2003 Seattle Annual Meeting (November 2–5, 2003)

Paper No. 3
Presentation Time: 2:00 PM


ATWATER, Brian F., U.S. Geol Survey, Department of Earth and Space Sciences, Box 351310, University of Washington, Seattle, WA 98195-1310 and SATAKE, Kenji, Active Fault Research Center, AIST, 1-1-1 Higashi, Site C7, Tsukuba, 305-8567, Japan, atwater@u.washington.edu

A newly authenticated account of a Japanese shipwreck on January 28, 1700, contains evidence that ordinary ocean waves met outgoing, river-mouth currents of a tsunami that may have lasted 20 hours in Japan.

The account, previously known to earthquake historians as an unattributed story in a fisheries-association book from 1943, has now been traced to a 19th-century collection of reports on 131 shipwrecks between 1670 and 1832. The 1700 tsunami plays a role in the official report from a local government’s inquiry into the loss of 470 bails of rice (=28 metric tons). The rice was seagoing cargo bound for Nakaminato, a river-mouth port 100 km northeast of Tokyo (then Edo). The rice boat approached the river mouth about 8 a.m. on January 28. At that time--equivalent to 3 p.m. January 27 at Cascadia--“high waves” prevented the boat from entering the river. The crew cast anchor offshore and stayed there until about 8 p.m., when an evening storm broke the anchor lines and drove the boat into coastal rocks. Two of the crew died and none of the rice was reported found.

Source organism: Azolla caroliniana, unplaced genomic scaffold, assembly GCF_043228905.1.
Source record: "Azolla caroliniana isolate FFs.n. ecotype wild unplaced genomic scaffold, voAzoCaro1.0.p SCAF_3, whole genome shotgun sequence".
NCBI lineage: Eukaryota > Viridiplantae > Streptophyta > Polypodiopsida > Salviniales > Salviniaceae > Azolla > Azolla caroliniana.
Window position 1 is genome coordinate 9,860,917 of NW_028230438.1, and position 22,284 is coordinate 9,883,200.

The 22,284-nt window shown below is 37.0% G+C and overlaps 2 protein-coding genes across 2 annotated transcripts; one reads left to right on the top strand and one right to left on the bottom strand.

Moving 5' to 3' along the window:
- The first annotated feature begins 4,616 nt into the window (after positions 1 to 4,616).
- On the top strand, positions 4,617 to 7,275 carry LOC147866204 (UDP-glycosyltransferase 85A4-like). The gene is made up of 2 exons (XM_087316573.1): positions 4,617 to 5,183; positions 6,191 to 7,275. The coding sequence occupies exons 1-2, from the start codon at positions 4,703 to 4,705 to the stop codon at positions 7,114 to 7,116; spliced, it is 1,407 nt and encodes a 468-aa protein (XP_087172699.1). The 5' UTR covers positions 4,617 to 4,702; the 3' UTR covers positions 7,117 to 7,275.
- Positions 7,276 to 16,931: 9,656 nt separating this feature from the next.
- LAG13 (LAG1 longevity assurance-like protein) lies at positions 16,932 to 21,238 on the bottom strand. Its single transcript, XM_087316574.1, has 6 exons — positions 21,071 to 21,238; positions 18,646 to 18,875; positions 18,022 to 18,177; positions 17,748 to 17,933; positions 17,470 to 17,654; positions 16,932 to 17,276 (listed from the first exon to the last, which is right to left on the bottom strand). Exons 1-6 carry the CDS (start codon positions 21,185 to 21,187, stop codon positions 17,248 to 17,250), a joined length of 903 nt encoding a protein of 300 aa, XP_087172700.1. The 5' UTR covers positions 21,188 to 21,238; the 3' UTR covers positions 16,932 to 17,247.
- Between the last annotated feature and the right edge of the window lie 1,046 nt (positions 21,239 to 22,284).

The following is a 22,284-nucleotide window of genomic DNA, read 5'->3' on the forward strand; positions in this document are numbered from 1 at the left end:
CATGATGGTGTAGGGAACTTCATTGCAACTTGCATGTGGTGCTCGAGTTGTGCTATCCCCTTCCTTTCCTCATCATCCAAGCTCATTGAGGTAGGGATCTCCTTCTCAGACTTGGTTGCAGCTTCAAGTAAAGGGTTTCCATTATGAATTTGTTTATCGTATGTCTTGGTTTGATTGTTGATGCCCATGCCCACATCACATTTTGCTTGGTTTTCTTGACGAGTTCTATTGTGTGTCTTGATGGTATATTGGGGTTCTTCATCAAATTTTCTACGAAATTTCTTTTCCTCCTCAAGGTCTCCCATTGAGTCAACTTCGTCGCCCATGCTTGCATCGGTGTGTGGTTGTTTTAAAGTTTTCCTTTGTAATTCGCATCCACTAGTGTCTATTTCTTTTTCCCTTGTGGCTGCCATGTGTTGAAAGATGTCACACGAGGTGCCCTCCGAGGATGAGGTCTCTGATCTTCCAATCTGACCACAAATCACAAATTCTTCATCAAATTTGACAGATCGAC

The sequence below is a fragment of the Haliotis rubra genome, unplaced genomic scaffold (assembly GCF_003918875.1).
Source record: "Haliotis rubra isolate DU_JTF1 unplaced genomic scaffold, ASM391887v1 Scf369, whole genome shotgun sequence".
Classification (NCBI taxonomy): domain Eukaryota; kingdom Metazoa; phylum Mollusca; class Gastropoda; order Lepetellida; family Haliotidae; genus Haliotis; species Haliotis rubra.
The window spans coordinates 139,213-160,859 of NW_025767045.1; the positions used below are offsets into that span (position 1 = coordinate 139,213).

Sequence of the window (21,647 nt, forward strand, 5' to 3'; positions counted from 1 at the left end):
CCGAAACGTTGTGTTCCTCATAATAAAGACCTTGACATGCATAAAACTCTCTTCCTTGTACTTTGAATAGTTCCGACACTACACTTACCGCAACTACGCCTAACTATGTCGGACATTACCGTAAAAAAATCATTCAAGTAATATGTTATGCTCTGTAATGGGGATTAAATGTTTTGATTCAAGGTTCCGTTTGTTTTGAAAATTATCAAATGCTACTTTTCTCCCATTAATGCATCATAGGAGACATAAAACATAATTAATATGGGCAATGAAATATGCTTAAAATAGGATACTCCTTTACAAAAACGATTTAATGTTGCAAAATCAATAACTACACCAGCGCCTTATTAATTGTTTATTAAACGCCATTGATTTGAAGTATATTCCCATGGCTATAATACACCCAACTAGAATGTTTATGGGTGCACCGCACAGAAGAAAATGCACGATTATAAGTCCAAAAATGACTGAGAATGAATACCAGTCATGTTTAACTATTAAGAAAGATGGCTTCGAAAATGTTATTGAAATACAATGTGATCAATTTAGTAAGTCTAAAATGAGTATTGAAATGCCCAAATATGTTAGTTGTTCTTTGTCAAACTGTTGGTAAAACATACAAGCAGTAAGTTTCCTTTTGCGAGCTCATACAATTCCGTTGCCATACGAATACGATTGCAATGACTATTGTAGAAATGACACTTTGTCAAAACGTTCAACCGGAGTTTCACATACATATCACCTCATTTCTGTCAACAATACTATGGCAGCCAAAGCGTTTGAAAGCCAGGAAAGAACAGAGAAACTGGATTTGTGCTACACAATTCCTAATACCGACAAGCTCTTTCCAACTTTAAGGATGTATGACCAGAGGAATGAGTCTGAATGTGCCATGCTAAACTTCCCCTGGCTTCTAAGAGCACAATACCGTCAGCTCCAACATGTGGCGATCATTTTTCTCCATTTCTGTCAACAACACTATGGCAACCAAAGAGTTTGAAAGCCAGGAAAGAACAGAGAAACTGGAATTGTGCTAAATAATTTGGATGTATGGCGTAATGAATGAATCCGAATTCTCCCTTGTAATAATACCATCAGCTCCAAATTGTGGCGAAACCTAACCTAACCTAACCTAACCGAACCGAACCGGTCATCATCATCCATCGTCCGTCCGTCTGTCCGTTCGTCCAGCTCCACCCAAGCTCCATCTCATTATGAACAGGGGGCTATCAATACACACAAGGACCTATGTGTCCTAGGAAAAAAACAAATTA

The “high waves” that initiated this accident coincided with waves of the 1700 tsunami seen elsewhere in Japan. Though eight hours after the tsunami began with midnight flooding 350-380 km to the north, the “high waves” coincided with daylight flooding seen 250 km to the southwest, at Miho. There, a village headman saw the sea come in “something like a very high tide” and recede “with the speed of a big river.” He noticed “about seven” such oscillations in a four-hour interval that includes the time of the “high waves” off Nakaminato.

Those “high waves” probably represent not the tsunami by itself but instead the interaction of ocean waves with outflow from the tsunami. Eyewitnesses to the 1960 Chile tsunami at Nakaminato reported inflow of 7 knots (3.5 m/s) and outflow that went even faster. Water jetting seaward from river mouths commonly raises the heights of incoming ocean waves. A manual tells Oregon boaters, “If you are trapped outside a rough bar on an ebb tide, it is wise to lay to and wait until the flood current or inflowing current is dominant.”

Though it waned at Miho in the afternoon, the 1700 tsunami may remained large for longer at Nakaminato, as did the 1960 tsunami. If it continued to the evening storm, the 1700 tsunami lasted for 20 hours after its earliest recorded arrival in Japan.